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Travel Roundup: Starwood Drops Stars, Galveston Cruise Ship Rates Stay, Sands Bethlehem Wants Smokers and More

Starwood joins others in dropping prices and amenities -- Starwood Hotels & Resorts Worldwide Inc. announced it will drop prices and amenities, including stars, to complete with rivals Hilton Hotels Corp. and InterContinental Hotels Group Plc, who have already cut their ratings. Luxury hotels are the hardest hit in the recession, and most operators know that slashing stars means lower rates for business and vacation travelers. Most are willing to part with flowers, newspapers and 24-hours room service to save money. Occupancy rates for luxury hotels fell to 57 percent through July of this year, and 71 percent in last year, according to Smith Travel Research. [Source: Bloomberg]

Galveston harbor pilots drop application to raise rates on cruise ships -- Galveston and Texas City harbor pilots dropped their application to raise rates on shipping and cruise lines. The Board of Commissioners of Pilots for the Ports of Galveston County granted the 16 pilots a 7.1 percent rate hike that was expected to be ratified on Monday, but the pilots surprised many at the hearing by yanking the application. A spokesman for the West Gulf Maritime Association, which represents shipping and cruise industry interests, said the decision was a victory. [Source: Houston Business Journal]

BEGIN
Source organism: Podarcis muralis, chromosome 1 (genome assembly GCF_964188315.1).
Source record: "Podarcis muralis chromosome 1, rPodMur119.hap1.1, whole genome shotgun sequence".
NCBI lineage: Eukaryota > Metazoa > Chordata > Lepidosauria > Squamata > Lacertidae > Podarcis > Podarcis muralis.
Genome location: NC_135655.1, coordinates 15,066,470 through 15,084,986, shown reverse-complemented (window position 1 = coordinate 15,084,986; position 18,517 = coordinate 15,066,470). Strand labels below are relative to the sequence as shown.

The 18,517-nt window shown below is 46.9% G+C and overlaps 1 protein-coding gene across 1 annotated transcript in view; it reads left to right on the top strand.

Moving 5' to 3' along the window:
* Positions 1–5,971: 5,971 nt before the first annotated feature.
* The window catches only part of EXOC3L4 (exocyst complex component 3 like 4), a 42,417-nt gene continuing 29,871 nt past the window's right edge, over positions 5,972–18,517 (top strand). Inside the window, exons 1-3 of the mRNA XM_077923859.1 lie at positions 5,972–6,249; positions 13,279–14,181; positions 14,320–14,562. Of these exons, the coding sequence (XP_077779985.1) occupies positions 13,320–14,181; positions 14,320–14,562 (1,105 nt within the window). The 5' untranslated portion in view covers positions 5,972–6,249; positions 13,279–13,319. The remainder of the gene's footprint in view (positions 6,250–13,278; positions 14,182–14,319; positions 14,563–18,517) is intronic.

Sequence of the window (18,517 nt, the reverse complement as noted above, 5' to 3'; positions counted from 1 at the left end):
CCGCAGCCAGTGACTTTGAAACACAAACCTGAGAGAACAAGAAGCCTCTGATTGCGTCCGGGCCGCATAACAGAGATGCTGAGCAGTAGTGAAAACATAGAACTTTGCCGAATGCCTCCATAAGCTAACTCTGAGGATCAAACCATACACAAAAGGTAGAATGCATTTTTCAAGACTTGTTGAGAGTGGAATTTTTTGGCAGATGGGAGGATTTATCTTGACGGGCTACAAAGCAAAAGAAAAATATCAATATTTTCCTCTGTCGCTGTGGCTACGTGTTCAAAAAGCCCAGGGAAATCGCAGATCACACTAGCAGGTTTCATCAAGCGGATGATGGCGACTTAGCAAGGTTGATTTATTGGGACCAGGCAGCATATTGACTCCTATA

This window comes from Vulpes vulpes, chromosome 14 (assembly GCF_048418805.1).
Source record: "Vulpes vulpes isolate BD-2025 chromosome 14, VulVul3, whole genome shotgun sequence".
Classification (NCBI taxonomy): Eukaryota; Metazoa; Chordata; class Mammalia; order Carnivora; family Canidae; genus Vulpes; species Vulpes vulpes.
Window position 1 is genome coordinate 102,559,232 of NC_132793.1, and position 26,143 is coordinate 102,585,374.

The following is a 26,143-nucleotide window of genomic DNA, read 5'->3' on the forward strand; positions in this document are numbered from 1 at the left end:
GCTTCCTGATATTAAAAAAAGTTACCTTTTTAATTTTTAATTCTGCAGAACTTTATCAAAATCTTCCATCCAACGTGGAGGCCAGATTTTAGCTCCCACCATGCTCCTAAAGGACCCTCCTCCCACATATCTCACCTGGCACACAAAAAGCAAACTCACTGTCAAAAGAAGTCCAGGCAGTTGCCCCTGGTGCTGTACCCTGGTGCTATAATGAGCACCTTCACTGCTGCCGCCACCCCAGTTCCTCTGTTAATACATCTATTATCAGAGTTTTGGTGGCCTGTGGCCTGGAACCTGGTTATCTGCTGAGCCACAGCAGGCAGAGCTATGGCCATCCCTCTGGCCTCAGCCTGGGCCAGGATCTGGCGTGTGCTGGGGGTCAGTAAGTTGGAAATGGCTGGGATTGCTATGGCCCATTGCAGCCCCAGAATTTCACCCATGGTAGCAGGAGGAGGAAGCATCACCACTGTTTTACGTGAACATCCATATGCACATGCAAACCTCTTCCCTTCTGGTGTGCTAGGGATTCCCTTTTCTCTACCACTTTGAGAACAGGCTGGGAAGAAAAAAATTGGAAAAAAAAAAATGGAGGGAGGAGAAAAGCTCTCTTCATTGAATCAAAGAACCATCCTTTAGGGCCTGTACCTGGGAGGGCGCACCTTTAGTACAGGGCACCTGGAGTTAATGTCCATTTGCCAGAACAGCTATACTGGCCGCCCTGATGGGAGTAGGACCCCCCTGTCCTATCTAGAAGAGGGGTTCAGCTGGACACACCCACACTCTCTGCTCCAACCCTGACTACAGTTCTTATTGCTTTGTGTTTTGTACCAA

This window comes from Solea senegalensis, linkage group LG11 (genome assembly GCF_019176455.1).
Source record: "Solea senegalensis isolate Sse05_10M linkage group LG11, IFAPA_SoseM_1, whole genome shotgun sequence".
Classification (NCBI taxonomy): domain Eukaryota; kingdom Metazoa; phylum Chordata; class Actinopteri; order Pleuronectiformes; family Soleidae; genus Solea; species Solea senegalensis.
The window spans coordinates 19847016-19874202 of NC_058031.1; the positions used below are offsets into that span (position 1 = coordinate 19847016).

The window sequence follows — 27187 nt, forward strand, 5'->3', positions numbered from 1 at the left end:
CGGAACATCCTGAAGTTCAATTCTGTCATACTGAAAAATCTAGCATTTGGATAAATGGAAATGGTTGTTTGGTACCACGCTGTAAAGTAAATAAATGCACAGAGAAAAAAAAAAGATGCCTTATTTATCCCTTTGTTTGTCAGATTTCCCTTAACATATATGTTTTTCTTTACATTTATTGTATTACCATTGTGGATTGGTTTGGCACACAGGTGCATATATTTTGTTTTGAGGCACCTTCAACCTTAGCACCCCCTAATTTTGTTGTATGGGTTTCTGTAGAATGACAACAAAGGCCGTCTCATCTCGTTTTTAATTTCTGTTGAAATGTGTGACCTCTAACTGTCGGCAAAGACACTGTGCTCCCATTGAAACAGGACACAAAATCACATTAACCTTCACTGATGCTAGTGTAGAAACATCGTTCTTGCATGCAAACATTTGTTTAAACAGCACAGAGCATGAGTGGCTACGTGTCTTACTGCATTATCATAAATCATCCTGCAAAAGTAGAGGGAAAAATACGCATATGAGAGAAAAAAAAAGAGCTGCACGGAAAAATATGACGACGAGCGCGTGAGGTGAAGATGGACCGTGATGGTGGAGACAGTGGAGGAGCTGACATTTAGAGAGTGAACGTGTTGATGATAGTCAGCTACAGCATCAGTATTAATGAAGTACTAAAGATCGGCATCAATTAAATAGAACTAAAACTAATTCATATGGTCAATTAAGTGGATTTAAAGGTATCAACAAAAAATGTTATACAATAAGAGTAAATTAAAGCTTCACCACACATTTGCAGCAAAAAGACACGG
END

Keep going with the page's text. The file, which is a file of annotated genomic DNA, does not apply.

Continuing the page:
Sands Bethlehem increases smoking area for more revenue -- When a revenue report told Sands Casino Resort Bethlehem officials that their smoker-friendly slots were bringing in more business, the casino decided to expand its smoking area to 50 percent of its gambling floor. Pennsylvania allows casinos to increase its smoking area up to 50 percent if business outstrips nonsmoking areas after 90 days of operation. Since the 90-day mark passed last week, the smoking area showed a 79 percent difference. [Source: Express-Times]

Concur signs deal with Southwest -- Concur Technologies Inc. reported that it signed a deal with Southwest Airlines that will give Concur's travel clients access to the airline's fares and schedules. Rajeev Singh, president and chief operating officer of the Redmond-based Concur, said the deal delivered direct access to corporate travel booking and expense reporting. Financial details of the partnership were not disclosed. [Source: Puget Sound Journal]

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